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2023 will be an interesting season for the NL West, with the crown up for grabs more than ever as the Dodgers enter a “rebuild.” Can the Padres live up to the hype? Is something brewing in the desert? This article will take a look at the division and highlight a few ways to attack the market.
Before we dive into the teams, take a look at the divisional odds…
Latest Odds from DraftKings SportsBook
|Los Angeles Dodgers||-110|
|San Diego Padres||+120|
|San Francisco Giants||+950|
The Los Angeles Dodgers have been the class of the National League West for the past decade, winning the division 9 out of the last 10 years. They are once again the favorite to win the division, but I’m not too quick to call them a deserving favorite.
When talking about a future, especially a divisional outcome, laying juice over the course of 6 months can’t be the best use of your capital. I’m surprised to see bookmakers putting -110s or worse out there for the Dodgers in what could be a long year for the team.
If you’ve read our AL East preview, I find the Dodgers in a similar position as the Yankees. Although they still project as the top team in the division, they haven’t made the improvement we’re used to seeing from this ballclub.
Injuries have played a big role with the team, losing Gavin Lux in Spring Training to a torn ACL. As the Dodgers starting shortstop, this put a wrinkle in their plans, forcing Miguel Rojas into the starting role, while he might be better suited as a utility man. The Dodgers will likely roll out their lineup as follows:
This Dodgers lineup lacks the star power of years past and has all question marks after Max Muncy. What type of production are the Dodgers expecting to get out of their pair of 35-year-old outfielders/ DHs, Martinez and Peralta?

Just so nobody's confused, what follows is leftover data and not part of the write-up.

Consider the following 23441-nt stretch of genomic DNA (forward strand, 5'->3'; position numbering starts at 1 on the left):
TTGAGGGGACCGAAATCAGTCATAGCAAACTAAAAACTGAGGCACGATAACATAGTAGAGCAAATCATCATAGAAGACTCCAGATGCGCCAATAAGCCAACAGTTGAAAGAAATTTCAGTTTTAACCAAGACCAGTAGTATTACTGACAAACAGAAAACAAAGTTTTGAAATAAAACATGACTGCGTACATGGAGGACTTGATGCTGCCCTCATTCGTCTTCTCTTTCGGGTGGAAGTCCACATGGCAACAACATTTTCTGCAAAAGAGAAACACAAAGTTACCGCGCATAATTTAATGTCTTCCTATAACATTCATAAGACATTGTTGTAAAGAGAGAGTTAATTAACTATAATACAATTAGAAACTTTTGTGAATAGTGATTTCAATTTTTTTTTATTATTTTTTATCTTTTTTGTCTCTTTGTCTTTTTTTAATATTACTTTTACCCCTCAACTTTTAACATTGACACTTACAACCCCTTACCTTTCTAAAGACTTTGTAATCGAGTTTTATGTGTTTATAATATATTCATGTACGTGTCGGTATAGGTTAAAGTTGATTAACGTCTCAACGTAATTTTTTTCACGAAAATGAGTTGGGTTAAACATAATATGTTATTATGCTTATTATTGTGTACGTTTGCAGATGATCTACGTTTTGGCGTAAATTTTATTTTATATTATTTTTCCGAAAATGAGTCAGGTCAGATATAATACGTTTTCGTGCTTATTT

Both are coming off of down years, and while they were once regarded as power hitters, their numbers don’t suggest that they are actually deserving of that title at this stage of their careers. The combination of Thompson, Vargas, and Rojas feels like a solid bench rotation rather than the starting alignment up the middle for this team.
Looking over at the pitching, the Dodgers are once again struck by the injury bug. They’ll start the season without Walker Buehler, Tony Gonsolin, Daniel Hudson, JP Feyereisen, and Blake Treinen. Despite Clayton Kershaw’s talents, he’s no longer able to anchor a rotation at this stage of his career.
Dustin May and Julio Urias will have a tall task ahead of them to eat up innings for this team and avoid what could be a shaky bullpen. A saving grace for the Dodgers' pitching staff is their organizational superiority when it comes to developing pitching.
The Dodgers will get the most out of veteran signings like Noah Syndergaard and have the ability to develop and bring up some of the depth waiting in the wings (Michael Grove, Bobby Miller, Gavin Stone).
The saving grace for the Dodgers is that they’re always buying. I can’t see how laying -110 for this team to win the division makes sense, but if they have the slow start I would expect them to, you might see this number become playable.
It’s a long baseball season, and if the Dodgers' number gets out of hand when they are on the cusp of health and approaching the trade deadline with purpose, I’d be willing to take another look at the Dodgers to win their 10th divisional crown in eleven years.
The Padres will have the best or second-best lineup in all of baseball when they have all their pieces together. That being said, they aren’t without their question marks. The biggest one is Fernando Tatis.
Once Tatis returns from the back end of his PED suspension, this Padres lineup will be downright scary. That’s if Tatis is himself. I still have concerns over his shoulder injury and am not sure he’s going to step right back into MVP form.
Despite this concern, the Padres will still wield out superstars Juan Soto and Manny Machado, as well as extremely capable hitters in Bogaerts and Jake Cronenworth. I love their sneaky veteran signings of Matt Carpenter and Nelson Cruz.
Despite being up there in age, both hitters can swing for the fences with low expectations in a well-protected San Diego lineup. I especially think Carpenter will be a force for this lineup after reinventing his approach with the Yankees and focusing on pulling the ball for power.
Where I have questions about this San Diego team is the pitching. They are going to open with a six-man rotation and give Darvish some time before making his first start of the year. Blake Snell has yet to prove that he’s capable of maintaining his elite level over the course of an entire season and is entirely too inconsistent to anchor this rotation.
Despite his win totals, I’m not a fan of Michael Wacha, as he consistently gives up too much hard contact without elite swing and misses in his arsenal. This feels like an implosion waiting to happen. The Padres could use Seth Lugo as a swing starter or continue the attempt to transition him into a full-time starter after two solid years of relief work for the Mets.